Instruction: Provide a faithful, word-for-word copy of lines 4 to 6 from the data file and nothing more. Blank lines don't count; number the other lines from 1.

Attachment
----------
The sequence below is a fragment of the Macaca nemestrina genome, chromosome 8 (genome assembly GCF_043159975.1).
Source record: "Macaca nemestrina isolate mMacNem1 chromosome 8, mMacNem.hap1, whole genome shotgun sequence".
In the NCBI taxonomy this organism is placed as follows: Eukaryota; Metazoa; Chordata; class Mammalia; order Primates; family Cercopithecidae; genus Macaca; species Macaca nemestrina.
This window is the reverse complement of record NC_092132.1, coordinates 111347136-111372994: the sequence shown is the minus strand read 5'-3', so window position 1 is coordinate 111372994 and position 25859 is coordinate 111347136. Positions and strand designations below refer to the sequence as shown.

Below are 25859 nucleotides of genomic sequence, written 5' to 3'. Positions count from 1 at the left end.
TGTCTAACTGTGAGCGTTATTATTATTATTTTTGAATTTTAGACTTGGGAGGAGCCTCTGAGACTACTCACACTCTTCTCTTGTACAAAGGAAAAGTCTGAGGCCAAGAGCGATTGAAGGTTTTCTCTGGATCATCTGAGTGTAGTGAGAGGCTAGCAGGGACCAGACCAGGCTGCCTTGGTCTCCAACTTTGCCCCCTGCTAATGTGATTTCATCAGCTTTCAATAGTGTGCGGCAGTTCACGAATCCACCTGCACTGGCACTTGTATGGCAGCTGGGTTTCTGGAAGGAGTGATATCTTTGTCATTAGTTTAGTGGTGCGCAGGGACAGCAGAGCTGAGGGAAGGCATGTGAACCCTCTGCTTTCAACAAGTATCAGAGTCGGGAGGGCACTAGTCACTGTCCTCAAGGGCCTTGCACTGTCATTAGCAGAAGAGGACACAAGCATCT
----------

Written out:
This window is the reverse complement of record NC_092132.1, coordinates 111347136-111372994: the sequence shown is the minus strand read 5'-3', so window position 1 is coordinate 111372994 and position 25859 is coordinate 111347136. Positions and strand designations below refer to the sequence as shown.

Below are 25859 nucleotides of genomic sequence, written 5' to 3'. Positions count from 1 at the left end.
TGTCTAACTGTGAGCGTTATTATTATTATTTTTGAATTTTAGACTTGGGAGGAGCCTCTGAGACTACTCACACTCTTCTCTTGTACAAAGGAAAAGTCTGAGGCCAAGAGCGATTGAAGGTTTTCTCTGGATCATCTGAGTGTAGTGAGAGGCTAGCAGGGACCAGACCAGGCTGCCTTGGTCTCCAACTTTGCCCCCTGCTAATGTGATTTCATCAGCTTTCAATAGTGTGCGGCAGTTCACGAATCCACCTGCACTGGCACTTGTATGGCAGCTGGGTTTCTGGAAGGAGTGATATCTTTGTCATTAGTTTAGTGGTGCGCAGGGACAGCAGAGCTGAGGGAAGGCATGTGAACCCTCTGCTTTCAACAAGTATCAGAGTCGGGAGGGCACTAGTCACTGTCCTCAAGGGCCTTGCACTGTCATTAGCAGAAGAGGACACAAGCATCT